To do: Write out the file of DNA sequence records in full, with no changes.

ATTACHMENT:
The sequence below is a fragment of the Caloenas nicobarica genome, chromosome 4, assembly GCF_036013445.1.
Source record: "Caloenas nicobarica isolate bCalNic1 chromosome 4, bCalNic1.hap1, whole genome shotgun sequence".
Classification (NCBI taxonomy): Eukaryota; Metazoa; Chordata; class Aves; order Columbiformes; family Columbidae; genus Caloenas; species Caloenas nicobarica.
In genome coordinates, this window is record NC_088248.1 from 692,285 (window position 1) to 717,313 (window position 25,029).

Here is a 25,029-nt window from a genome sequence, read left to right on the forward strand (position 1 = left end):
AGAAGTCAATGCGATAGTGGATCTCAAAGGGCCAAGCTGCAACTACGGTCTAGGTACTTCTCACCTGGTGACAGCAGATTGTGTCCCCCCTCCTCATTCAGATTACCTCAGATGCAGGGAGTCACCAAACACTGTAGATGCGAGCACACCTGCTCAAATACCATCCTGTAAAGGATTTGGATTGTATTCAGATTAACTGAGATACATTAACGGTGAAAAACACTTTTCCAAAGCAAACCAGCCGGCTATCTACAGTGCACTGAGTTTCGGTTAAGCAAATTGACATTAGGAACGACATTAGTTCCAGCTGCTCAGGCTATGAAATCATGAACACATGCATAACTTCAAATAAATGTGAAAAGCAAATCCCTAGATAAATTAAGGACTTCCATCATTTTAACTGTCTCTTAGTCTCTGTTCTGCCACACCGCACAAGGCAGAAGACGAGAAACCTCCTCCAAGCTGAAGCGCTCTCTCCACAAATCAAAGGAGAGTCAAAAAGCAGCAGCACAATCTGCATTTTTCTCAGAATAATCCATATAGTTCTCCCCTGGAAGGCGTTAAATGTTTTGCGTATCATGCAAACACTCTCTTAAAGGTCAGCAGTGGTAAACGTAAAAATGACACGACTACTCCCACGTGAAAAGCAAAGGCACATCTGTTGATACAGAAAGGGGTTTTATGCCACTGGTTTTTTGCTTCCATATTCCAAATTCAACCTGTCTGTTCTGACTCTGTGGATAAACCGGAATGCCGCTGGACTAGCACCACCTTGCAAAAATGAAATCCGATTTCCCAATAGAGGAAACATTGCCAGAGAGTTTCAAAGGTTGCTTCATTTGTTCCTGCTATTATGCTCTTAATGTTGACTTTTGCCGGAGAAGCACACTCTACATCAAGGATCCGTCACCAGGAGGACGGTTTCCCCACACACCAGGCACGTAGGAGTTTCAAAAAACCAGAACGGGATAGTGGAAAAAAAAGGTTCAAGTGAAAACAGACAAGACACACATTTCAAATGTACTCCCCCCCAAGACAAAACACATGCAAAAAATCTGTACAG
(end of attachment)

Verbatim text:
The sequence below is a fragment of the Caloenas nicobarica genome, chromosome 4, assembly GCF_036013445.1.
Source record: "Caloenas nicobarica isolate bCalNic1 chromosome 4, bCalNic1.hap1, whole genome shotgun sequence".
Classification (NCBI taxonomy): Eukaryota; Metazoa; Chordata; class Aves; order Columbiformes; family Columbidae; genus Caloenas; species Caloenas nicobarica.
In genome coordinates, this window is record NC_088248.1 from 692,285 (window position 1) to 717,313 (window position 25,029).

Here is a 25,029-nt window from a genome sequence, read left to right on the forward strand (position 1 = left end):
AGAAGTCAATGCGATAGTGGATCTCAAAGGGCCAAGCTGCAACTACGGTCTAGGTACTTCTCACCTGGTGACAGCAGATTGTGTCCCCCCTCCTCATTCAGATTACCTCAGATGCAGGGAGTCACCAAACACTGTAGATGCGAGCACACCTGCTCAAATACCATCCTGTAAAGGATTTGGATTGTATTCAGATTAACTGAGATACATTAACGGTGAAAAACACTTTTCCAAAGCAAACCAGCCGGCTATCTACAGTGCACTGAGTTTCGGTTAAGCAAATTGACATTAGGAACGACATTAGTTCCAGCTGCTCAGGCTATGAAATCATGAACACATGCATAACTTCAAATAAATGTGAAAAGCAAATCCCTAGATAAATTAAGGACTTCCATCATTTTAACTGTCTCTTAGTCTCTGTTCTGCCACACCGCACAAGGCAGAAGACGAGAAACCTCCTCCAAGCTGAAGCGCTCTCTCCACAAATCAAAGGAGAGTCAAAAAGCAGCAGCACAATCTGCATTTTTCTCAGAATAATCCATATAGTTCTCCCCTGGAAGGCGTTAAATGTTTTGCGTATCATGCAAACACTCTCTTAAAGGTCAGCAGTGGTAAACGTAAAAATGACACGACTACTCCCACGTGAAAAGCAAAGGCACATCTGTTGATACAGAAAGGGGTTTTATGCCACTGGTTTTTTGCTTCCATATTCCAAATTCAACCTGTCTGTTCTGACTCTGTGGATAAACCGGAATGCCGCTGGACTAGCACCACCTTGCAAAAATGAAATCCGATTTCCCAATAGAGGAAACATTGCCAGAGAGTTTCAAAGGTTGCTTCATTTGTTCCTGCTATTATGCTCTTAATGTTGACTTTTGCCGGAGAAGCACACTCTACATCAAGGATCCGTCACCAGGAGGACGGTTTCCCCACACACCAGGCACGTAGGAGTTTCAAAAAACCAGAACGGGATAGTGGAAAAAAAAGGTTCAAGTGAAAACAGACAAGACACACATTTCAAATGTACTCCCCCCCAAGACAAAACACATGCAAAAAATCTGTACAG